North Korea’s Yongbyon Nuclear Center: Flood Damage Repairs Underway
Commercial satellite imagery from October 17 of the Yongbyon Nuclear Scientific Research Center indicates that North Korea has begun repairing damage caused by the late-summer floods to the reservoir overflow dam, which is used to maintain a constant source of water for the cooling systems of both the 5 MWe Reactor and the Experimental Light Water Reactor (ELWR). Some activity also continues around the cooling units of the Uranium Enrichment Plant (UEP), although the exact nature of it remains unknown.
Between September 22 and October 17, repair work began on the cooling water reservoir overflow dam in the Kuryong River, which was breached by the floodwaters of August. Two pump houses, which are meant to feed water through the reactors’ cooling systems, have been put through extremes over the past two months. Imagery from August 6 showed that the river had reached a level that appeared to put both pump houses at risk of flood damage, although subsequent imagery indicated they were spared any significant or discernable impairment.
Imagery from September 22 then showed a dramatic drop in the water level of the reservoir due to a breach in the overflow dam. Had the reactors been running, this would have prevented sufficient cooling water from being available via the pumps and cistern network. It is worth noting, however, that there have been no signs this year that the 5 MWe Reactor has been running or that the Experimental Light Water Reactor has been brought online.
The overflow dam is designed to maintain a constant reservoir water level by allowing excess water to overflow its top with a sluiceway located at the west end, just below the pump house which services the ELWR. The break in the dam occurred at its east end. By October 17, work had started on the silt area below the dam to excavate and build up the area. Additionally, a dike-like structure is being created immediately west of the break, which extends diagonally north from the dam to the far bank of the river, following a former sandbar. It is not clear whether the dike is being constructed to create a more favorable reservoir or is simply meant to divert the water away from the break in order to enable repairs to the damaged section.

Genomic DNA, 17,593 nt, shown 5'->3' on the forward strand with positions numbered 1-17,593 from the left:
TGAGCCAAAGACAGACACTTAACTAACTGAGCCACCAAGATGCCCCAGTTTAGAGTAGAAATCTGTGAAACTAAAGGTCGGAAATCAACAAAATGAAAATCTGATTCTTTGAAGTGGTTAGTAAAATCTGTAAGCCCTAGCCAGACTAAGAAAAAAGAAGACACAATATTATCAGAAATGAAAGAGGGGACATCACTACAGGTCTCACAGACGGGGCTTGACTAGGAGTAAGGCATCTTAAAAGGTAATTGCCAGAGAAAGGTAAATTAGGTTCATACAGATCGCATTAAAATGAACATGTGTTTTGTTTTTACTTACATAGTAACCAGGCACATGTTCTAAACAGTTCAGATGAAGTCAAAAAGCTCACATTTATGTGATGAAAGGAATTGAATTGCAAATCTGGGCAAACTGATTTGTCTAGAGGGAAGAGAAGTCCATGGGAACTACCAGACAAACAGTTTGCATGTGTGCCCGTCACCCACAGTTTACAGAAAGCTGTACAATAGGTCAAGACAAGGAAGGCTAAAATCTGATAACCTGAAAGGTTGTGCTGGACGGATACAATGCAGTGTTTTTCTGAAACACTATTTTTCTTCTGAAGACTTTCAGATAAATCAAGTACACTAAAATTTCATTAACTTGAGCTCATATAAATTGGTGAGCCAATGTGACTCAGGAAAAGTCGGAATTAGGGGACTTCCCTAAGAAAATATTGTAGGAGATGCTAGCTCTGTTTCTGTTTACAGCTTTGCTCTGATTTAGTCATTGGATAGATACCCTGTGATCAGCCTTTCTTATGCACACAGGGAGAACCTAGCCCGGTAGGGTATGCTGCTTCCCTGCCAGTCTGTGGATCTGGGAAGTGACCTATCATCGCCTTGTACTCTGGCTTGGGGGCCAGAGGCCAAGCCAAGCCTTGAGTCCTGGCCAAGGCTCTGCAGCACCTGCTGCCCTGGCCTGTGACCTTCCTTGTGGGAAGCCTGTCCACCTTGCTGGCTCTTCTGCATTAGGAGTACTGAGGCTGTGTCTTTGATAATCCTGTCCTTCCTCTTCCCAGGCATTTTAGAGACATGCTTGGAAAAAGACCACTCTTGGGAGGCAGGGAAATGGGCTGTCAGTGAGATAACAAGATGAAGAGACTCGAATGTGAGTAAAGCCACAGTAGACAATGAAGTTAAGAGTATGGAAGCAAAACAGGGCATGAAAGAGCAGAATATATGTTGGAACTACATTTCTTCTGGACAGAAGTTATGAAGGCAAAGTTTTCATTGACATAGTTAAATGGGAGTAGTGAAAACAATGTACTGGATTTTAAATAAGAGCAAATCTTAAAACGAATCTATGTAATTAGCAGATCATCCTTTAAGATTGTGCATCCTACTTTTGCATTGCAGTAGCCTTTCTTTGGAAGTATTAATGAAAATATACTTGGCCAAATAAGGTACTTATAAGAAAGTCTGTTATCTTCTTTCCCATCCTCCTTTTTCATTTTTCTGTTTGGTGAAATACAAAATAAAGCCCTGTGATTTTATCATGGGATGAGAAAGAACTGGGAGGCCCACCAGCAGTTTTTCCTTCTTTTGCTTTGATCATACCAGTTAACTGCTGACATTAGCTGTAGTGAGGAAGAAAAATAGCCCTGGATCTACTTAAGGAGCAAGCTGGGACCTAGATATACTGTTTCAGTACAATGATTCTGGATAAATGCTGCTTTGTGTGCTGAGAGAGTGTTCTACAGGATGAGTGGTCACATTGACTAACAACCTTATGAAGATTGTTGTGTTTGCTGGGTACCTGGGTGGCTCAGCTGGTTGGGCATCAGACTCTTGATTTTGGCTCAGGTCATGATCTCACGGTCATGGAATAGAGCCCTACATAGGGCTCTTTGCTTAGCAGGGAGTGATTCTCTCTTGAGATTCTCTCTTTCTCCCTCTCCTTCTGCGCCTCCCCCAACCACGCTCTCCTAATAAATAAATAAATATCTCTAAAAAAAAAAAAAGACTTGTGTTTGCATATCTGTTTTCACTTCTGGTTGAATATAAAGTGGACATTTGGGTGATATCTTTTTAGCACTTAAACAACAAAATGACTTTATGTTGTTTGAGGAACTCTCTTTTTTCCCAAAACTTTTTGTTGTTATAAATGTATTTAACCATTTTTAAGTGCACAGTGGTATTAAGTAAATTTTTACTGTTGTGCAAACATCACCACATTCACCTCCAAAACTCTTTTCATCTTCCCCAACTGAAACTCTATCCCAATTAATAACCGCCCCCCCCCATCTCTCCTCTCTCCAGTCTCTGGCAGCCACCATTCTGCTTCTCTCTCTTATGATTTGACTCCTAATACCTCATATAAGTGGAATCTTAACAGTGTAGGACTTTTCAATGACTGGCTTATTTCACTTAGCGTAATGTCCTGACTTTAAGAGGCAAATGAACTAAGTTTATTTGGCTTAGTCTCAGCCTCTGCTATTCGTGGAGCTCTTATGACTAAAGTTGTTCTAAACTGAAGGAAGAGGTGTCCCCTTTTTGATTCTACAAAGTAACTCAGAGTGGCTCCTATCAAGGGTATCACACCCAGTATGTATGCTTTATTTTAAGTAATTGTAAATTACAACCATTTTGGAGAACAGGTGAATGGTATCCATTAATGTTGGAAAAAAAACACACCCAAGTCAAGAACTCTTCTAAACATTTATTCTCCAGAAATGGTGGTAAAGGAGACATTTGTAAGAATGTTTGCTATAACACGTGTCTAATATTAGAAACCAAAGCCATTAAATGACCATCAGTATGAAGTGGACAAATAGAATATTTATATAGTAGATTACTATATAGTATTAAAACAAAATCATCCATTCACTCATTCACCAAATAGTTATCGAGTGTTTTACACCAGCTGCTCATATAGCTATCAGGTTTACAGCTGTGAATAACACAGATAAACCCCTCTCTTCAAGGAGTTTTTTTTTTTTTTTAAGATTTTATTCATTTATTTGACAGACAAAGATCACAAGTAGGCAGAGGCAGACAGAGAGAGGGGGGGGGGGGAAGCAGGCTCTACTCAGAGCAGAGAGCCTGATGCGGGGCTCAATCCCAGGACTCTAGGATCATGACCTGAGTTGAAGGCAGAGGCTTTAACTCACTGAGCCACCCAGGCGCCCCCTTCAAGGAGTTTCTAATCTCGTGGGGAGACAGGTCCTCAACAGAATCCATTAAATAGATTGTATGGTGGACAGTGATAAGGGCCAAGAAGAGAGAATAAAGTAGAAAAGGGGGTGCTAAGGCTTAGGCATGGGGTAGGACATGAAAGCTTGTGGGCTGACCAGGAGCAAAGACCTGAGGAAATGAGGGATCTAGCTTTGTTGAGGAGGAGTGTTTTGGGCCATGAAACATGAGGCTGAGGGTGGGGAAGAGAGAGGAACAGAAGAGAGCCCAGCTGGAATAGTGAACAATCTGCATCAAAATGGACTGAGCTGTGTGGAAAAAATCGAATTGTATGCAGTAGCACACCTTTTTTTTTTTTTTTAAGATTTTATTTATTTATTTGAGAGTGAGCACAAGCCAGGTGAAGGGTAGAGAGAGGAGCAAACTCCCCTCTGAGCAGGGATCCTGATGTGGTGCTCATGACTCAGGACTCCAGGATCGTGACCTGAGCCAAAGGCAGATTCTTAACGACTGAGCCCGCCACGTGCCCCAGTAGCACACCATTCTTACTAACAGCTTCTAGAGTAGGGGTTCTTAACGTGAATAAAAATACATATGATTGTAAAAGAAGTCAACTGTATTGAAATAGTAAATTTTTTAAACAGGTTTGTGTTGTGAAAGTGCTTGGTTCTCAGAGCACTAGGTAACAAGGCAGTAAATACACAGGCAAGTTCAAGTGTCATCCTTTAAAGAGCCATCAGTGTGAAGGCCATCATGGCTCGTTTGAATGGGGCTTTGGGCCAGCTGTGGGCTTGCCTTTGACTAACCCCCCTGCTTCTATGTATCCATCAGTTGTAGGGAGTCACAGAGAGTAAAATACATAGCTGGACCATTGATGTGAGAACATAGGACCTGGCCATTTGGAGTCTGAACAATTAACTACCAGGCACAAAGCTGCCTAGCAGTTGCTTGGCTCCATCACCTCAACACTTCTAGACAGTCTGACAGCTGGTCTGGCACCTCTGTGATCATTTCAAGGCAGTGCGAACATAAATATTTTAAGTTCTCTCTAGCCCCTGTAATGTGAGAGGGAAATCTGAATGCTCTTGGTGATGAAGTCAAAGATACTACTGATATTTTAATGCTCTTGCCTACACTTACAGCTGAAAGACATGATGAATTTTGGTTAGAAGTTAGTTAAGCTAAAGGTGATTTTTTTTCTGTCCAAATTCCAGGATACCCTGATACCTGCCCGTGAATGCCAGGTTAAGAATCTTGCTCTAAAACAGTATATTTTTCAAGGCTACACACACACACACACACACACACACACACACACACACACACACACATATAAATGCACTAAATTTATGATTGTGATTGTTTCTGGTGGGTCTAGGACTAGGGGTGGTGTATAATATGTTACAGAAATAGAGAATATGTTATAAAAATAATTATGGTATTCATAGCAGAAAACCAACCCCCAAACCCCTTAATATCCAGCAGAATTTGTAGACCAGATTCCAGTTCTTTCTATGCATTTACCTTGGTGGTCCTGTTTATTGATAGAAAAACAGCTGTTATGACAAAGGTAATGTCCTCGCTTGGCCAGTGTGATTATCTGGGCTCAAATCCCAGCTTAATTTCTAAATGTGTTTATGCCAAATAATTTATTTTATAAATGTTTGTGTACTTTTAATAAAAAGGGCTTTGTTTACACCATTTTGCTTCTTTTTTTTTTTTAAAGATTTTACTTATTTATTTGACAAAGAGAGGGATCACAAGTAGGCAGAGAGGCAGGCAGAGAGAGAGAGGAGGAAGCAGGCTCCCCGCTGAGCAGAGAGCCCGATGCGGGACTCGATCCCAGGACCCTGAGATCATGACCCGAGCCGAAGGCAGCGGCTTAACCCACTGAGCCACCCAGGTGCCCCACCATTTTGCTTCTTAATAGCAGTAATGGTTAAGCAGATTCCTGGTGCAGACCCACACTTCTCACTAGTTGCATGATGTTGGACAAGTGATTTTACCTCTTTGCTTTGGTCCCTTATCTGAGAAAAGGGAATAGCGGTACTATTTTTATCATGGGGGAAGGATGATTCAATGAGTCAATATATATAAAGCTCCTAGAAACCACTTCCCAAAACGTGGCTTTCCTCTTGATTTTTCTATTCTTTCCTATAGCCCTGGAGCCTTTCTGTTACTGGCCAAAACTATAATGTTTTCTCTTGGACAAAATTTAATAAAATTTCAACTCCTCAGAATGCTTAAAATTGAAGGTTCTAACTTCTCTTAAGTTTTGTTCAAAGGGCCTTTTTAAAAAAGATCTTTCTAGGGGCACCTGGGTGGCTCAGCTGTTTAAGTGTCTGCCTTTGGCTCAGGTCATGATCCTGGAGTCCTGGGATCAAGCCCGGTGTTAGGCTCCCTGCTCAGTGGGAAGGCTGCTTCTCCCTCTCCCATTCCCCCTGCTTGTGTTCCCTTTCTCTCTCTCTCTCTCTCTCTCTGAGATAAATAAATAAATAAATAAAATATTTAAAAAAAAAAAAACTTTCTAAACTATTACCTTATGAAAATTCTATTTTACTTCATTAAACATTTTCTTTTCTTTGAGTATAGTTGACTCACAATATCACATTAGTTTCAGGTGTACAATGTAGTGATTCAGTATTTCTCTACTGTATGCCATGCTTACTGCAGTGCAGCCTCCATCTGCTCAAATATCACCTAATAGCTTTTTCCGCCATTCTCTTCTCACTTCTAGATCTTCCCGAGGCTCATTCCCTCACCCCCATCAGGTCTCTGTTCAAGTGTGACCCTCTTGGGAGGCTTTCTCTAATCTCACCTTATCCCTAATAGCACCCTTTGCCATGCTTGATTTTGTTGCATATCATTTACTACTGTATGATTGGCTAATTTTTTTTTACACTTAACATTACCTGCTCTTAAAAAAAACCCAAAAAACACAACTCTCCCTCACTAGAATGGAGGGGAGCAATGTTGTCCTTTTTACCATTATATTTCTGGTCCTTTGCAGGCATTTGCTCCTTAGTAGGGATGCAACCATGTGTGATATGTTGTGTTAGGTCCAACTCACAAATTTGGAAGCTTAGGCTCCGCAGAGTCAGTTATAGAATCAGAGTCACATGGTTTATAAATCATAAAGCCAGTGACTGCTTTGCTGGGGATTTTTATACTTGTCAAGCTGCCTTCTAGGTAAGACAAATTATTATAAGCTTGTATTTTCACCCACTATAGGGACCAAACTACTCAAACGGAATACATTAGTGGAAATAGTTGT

Figure 1. Repair work at the overflow dam.
While harvesting activity in the surrounding area continues, grain drying on open surfaces within the compound has diminished.
At the Main Research and Administrative Headquarters Area, a new foundation is being prepared on the east side of a building previously reported under construction. Whether it will be a second structure or become a part of a now larger structure is unclear.
Figure 2. Construction underway at the Main Research and Administrative Headquarters Area.
At the bridge-causeway located to the west of the UEP, construction crews continue to build up the banks of the mid-river island they created. The work is likely to ensure that the channels created will not be easily erased by future floods and to keep open flow through a small sluice gate near the eastern bank.
Figure 3. Bank building activity at the bridge-causeway.
Uranium Enrichment Plant (UEP)
At the UEP, the exact nature of the work being done on and around the cooling units, whether refurbishment or unit replacement, remains unknown. This activity apparently began in early April, but insufficient imagery resolution of this area since then has precluded any clarification of what is being observed. In the October image, there appears to be something obscuring the area around what could be two large replacement cooling units located inside the east end of the courtyard. However, once again, it is not possible to determine exactly what is being observed.
Figure 4. Close-up of cooling units at the Uranium Enrichment Plant.